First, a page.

We did it! The Lapporten Project by @northernlines_slackline officially got a highline world record at 2130m long (1.3 miles) but it isn't just the length, it was in a really remote location making the rigging quite complex. A full feature film by Pinewood Productions will be aired on Swedish TV and submitted to film festivals. This was the first slackline project to be sponsored through crowdfunding. We made soft shackles with the dyneema tag line as a gift to them and you can see more about that in this VIDEO
Intro and Ending music by Martin Gravdal
Some clips provided and edited by PineWood Productions
Some clips provided and edited by JoEight
Maps by Henry Adams (a highliner)
Behind the Scenes
These types of projects take a year from inception to published video. It's the fun part of the channel that I get to join in on such complex and expensive projects. Now it's pretty hard to get a large highline project sponsored, even if it is going to be a world record and when you do get support it becomes stressful to try to make sure it is actually successful. One can plan all they want but you are at the mercy of luck and the weather gods, and northern Sweden isn't known for fair weather. SPIDER SLACKLINES gave them a killer deal on the webbing and Volks Wagon lent us free vans to make the very long drive north and covered gas and there were other sponsors who helped which you can see in the description of the video on Youtube. But it still takes real money to run a project like this and so I tried to get 100 people to donate $50 to make this the first crowdfunded project and it worked. It helped cover almost all the expenses of this project and we all paid for our own expenses to fly and drive to Stockholm where we started the journey. It's pretty neat when a community works together for a goal. As a thank you, we made soft shackles from the dyneema tag line and mailed them to (almost) all the crowdfund sponsors. That proved to be more work than we realized and CRM systems and shipping is best left to a store. We were fortunate to have even more help and LINEGRIP INC managed all the shipping. Everything was hard about that project than originally thought, including the edit. It was such a good story and so successful that it deserved more than just a 8 hour edit. But if you put in that much work, add music. Then add maps. Then scrounge for better footage for this one part and reshoot this other part and so on and so forth. I estimate it was a total of 60 hours on premiere making this my most detailed video to date and I think for the budget of $0 and mostly cell phone footage, it came out super good enough. I'm now inspired to do nicer "films" a few times a year to see if I can expand my story telling and editing skills.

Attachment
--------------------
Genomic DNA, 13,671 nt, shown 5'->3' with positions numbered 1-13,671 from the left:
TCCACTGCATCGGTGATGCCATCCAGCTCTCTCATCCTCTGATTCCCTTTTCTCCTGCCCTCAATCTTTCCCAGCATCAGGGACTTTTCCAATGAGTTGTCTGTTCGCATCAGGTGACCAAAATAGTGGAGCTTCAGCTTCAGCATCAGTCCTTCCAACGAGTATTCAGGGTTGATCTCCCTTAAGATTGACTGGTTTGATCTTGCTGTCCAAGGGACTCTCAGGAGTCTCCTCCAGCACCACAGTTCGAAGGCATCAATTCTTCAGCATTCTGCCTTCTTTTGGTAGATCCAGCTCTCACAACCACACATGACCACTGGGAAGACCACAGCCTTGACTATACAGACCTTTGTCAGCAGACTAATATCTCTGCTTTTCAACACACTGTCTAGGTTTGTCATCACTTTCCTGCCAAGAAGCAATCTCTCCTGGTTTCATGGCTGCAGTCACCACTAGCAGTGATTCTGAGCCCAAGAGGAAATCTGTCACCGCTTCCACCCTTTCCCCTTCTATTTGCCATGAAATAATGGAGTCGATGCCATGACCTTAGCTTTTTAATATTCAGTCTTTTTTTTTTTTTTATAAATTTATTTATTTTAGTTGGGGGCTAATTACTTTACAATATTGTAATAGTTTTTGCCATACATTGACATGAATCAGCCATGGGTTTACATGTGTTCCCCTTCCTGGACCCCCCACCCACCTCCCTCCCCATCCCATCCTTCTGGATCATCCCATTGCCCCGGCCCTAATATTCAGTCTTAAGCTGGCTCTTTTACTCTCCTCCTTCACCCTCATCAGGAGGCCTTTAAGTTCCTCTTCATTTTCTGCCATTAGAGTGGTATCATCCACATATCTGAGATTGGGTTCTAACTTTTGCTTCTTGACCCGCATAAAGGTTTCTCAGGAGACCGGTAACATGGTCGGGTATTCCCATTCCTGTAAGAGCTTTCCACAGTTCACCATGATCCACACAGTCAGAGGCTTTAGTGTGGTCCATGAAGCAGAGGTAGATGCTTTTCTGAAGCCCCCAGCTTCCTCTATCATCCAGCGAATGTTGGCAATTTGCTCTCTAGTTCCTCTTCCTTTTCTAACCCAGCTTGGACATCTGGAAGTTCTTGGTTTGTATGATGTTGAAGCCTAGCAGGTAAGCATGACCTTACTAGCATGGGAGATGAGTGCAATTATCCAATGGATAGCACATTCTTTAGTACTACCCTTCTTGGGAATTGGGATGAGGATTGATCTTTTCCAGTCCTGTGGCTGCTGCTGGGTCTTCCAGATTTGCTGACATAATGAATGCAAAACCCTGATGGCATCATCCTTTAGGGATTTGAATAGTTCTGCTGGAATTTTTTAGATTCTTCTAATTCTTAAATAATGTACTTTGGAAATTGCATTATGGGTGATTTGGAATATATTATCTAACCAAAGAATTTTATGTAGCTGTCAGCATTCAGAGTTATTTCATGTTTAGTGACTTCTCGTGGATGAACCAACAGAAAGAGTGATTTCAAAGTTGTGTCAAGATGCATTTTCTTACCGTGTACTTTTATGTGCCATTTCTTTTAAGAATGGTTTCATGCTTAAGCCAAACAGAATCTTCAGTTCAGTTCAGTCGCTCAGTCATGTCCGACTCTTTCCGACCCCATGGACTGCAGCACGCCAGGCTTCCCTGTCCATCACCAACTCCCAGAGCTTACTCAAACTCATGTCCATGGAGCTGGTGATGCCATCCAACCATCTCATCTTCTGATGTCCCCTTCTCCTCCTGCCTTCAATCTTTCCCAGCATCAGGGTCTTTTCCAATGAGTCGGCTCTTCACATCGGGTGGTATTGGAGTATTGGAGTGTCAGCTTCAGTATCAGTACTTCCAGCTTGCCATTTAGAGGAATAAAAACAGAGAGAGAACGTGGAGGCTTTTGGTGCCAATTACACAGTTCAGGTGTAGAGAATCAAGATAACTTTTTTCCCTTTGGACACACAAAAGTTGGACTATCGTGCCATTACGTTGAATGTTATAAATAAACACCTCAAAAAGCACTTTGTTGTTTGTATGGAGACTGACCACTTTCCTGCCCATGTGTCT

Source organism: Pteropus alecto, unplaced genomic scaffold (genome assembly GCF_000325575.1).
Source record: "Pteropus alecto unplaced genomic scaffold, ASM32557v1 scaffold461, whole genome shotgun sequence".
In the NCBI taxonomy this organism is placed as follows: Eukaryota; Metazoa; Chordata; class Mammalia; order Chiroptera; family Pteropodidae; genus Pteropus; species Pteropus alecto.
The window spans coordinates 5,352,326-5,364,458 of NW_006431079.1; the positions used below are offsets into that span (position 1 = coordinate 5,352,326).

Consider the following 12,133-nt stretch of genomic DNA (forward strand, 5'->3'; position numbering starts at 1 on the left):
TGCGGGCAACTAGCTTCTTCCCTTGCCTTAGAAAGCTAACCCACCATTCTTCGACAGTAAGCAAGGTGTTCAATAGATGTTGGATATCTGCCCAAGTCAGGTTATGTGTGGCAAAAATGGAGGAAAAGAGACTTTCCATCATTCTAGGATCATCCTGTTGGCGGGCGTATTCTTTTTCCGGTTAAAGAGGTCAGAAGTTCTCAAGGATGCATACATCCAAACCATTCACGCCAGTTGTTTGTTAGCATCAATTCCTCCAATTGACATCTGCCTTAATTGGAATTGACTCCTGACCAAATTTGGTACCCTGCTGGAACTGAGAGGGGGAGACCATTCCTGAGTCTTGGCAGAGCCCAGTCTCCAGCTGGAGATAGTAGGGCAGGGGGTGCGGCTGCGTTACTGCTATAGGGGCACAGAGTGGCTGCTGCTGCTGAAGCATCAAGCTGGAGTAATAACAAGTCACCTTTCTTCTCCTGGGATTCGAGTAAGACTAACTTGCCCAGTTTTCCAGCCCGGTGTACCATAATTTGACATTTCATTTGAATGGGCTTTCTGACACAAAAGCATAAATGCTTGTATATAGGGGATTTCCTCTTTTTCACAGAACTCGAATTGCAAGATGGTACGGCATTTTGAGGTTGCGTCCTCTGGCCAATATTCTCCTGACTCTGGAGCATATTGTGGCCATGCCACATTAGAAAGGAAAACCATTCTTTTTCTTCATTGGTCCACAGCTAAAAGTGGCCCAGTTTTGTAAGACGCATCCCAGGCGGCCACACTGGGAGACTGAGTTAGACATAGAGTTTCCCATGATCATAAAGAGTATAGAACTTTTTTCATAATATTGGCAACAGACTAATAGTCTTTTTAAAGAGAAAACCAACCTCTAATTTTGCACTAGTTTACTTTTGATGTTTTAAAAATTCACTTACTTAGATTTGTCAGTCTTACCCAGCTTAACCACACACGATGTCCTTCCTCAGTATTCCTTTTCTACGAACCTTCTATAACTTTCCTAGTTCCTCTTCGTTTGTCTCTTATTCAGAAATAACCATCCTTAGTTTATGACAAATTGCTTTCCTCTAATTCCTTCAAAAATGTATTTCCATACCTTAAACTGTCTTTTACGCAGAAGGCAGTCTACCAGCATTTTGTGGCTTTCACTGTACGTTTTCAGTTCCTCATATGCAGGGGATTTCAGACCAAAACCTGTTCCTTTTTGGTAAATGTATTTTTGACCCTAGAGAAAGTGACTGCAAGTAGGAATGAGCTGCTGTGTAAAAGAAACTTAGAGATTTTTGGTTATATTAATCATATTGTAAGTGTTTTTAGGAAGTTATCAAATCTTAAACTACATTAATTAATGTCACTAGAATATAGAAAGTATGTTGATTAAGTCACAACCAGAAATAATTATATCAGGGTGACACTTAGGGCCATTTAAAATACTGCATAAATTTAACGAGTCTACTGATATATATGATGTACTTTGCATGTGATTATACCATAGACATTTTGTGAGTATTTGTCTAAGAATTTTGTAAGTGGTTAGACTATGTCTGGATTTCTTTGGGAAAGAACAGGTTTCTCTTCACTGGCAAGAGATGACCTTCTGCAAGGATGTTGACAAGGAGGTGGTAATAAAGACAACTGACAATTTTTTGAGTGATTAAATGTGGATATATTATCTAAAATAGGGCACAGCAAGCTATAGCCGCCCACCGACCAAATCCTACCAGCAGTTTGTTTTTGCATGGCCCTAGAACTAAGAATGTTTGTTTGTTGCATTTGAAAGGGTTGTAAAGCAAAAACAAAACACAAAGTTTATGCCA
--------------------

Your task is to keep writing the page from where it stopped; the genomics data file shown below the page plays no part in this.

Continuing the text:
After Posting Thoughts
The audience responded positively and it seems most people who don't slackline got the gist of even if they can't go rig a line after watching it. I thought, being slackline content, that it might get 10,000 views or if I'm lucky 30,000 views but after 28 days, I crested over 100k views with 30% of people who made it to the 10 minute mark made it all the way to the end. Blows my mind. Sure makes me want to put out more quality videos. Thank you for the positive feedback.
We have another VIDEO showing the California record that was 861m long or half a mile in Yosemite. That required 5 days just to get the line across!